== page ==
That’s different than a reception position. It’s arguably the receptionist’s job to be at the reception desk until five.

      Of course, if they took a lunch break someone would have to cover that midday hour; insisting on the lunch break doesn’t solve the coverage problem, but simply moves it.

      Reply
    2. Elemeno P.

      I feel the same, though they also give us a 15 minute window to go pick up lunch from the employee grill so we’re not 100% at our desks. The only time I clock out for lunch is if I want to meet someone or run an errand.

      Reply
    3. Emmalee

      I would absolutely do this if it were permitted in my job! I am not a receptionist (AP/AR), but since we do not HAVE a receptionist and I am the newest person in the office, I’m the one expected to answer the phone (and thus, have to be there during all business hours).

      I once had an internship that was 5AM-1PM and LOVED it. Yeah, it was tough getting up early some days, but being off of work by lunchtime every day was awesome!

      Reply
    4. TheBeetsMotel

      When I worked retail, people would regularly “8-straight-and-skip”: work 8 hours, not take lunch and go home a half-hour “early”. Fortunately, opening and closing shifts were overlapped enough to allow that to happen without loss of staff coverage.

      Reception is one of the few places where you really do need coverage for all the public-facing hours the company has. If the receptionist has a standing appointment (childcare, etc) at the end of work that creates a conflict, can you arrange to have the last hour of the day manned by another employee, with perhaps a little reshuffling of that person’s work if need be, so they aren’t stuck doing two people’s work for an hour each day?

      Reply
    5. MissDisplaced

      Me too! But again, not customer facing.
      I have a long commute, so I come in early and work 7:30-4 daily with no lunch. I also simply do not like/enjoy the mid-day hour break and find it hard to get back into the swing of work if I do that.

      Reply
  16. Myrin

    OP #1, you sound like you like and admire your colleague so it might help to, for your own peace of mind, be aware that others might very well not notice her nervous laughter. I’ve had several people whose defining characteristic to me was Cringey Thing and very often when I mentioned it to others, they reacted with some form of “Oh, he does that? I never even noticed!”. It at least doesn’t seem to be holding her back professionally and while I can 100% understand finding certain sounds or behaviour absolutely grating (boy, do I every!), this stuff is very subjective so she’s probably undermining herself much less than it might seem to you.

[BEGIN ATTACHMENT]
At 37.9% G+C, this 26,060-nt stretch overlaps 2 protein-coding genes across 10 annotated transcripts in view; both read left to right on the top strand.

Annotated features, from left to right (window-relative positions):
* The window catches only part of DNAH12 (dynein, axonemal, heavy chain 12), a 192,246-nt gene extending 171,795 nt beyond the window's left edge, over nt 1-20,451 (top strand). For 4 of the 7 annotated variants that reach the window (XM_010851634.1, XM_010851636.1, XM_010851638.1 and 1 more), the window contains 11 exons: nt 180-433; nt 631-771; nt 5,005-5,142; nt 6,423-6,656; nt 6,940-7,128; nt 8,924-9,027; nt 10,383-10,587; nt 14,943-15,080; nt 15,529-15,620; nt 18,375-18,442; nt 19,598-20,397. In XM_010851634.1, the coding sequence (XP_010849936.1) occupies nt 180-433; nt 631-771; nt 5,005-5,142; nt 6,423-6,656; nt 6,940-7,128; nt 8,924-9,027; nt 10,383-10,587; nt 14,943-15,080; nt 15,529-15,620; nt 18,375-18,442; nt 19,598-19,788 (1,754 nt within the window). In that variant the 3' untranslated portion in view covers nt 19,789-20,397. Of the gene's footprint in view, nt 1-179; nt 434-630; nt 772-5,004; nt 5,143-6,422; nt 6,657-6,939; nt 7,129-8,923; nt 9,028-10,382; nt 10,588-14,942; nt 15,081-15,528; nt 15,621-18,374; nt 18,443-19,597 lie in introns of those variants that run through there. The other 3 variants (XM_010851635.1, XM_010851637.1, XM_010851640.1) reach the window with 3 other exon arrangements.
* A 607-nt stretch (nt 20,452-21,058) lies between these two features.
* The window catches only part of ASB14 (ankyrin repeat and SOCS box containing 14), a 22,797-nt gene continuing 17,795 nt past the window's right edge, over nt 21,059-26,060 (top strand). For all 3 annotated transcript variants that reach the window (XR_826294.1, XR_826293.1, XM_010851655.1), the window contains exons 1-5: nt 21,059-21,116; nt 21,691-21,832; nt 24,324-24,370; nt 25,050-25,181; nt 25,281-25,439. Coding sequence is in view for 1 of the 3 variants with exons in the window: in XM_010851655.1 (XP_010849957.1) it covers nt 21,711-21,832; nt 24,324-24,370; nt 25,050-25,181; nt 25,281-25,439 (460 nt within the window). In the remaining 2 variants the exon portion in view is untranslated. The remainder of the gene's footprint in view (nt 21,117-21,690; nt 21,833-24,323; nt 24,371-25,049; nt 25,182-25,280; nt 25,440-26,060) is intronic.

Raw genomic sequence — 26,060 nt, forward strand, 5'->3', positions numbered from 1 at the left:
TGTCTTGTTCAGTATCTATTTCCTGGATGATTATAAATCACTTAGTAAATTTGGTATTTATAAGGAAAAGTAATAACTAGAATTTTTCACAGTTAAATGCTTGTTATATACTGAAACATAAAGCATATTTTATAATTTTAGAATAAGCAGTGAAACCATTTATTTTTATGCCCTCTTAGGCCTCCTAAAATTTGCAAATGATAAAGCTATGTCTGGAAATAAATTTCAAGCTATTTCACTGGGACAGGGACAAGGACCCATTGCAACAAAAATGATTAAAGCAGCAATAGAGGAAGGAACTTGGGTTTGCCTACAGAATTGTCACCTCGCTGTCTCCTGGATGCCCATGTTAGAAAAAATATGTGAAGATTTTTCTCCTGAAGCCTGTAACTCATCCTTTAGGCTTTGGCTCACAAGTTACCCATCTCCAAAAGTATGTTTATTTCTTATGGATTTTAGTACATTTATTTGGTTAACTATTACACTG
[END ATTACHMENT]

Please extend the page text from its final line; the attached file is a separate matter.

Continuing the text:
Reply
  17. Kate

    For those who are interested in labour relations cases, the Canadian Public Service Labour Relations Board just posted a case similar to #5. It’s Guilbault vs Treasury Board (Department of National Defence), available for free on the PSLREB’s site (I just don’t want to post the link and get stuck in moderation)

    The gist of it is that the guy lives a two hour commute from his office, and wanted to move his “lunch” to the end of his work day so he could leave earlier and get home faster to help out his wife with their kids. His employer’s position was that he couldn’t do that since he would still be on work time and if there was an accident, they would be responsible.

    Reply
    1. HW

      Is is common in Canada to consider your lunch break work time? I’m just thinking in the US if I go out to McDonald’s or something on my lunch and get in a car accident and it’s not in a company car or something the employer has nothing to do with it so I find that interesting that the employee might be considered their employers responsibility during a lunch break.

      Reply
      1. Rene

        Depends on the provincial labour laws, but yes in some cases – we also often have mandated vacation pay in some provinces which helps people to save for sick days or other leave if they only have unpaid leave at their job

        Reply
        1. HW

          Thanks for explaining! That’s very interesting and I would think in *most* cases a benefit to the employee but in some cases like described above an inconvenience to both employee and employer. Makes me want to look into the US worker’s comp laws a little more deeply; I’ve always assumed if you’re not in a company car or doing something directly related to the job off company grounds it wouldn’t cover any accidents. I wonder if that’s a correct assumption however.

          Reply
          1. Natalie

            More or less, yes. Obviously each state statute is different, but in general what is covered is a “work-related” injury, meaning either an injury at work or an injury performing a work task *regardless of where you are located when the injury occurs*. A car accident in your own car during your lunch break is very unlikely to be considered a work-related injury. If you were sent by your manager to pick up lunch for everyone, on the other hand, that might become a work-related injury.

            Reply
        2. Nan

          That is interesting. I’m in Illinois, and if we are on break, which is paid, we are the company’s responsibility, because we are on the clock. They prefer we not leave the premises during break. Although it’s not like you can go far in 15 minutes. However, we don’t have Office Border Patrol or anything. If we are on lunch, we are off the clock, and can do what we please, as we aren’t on their time.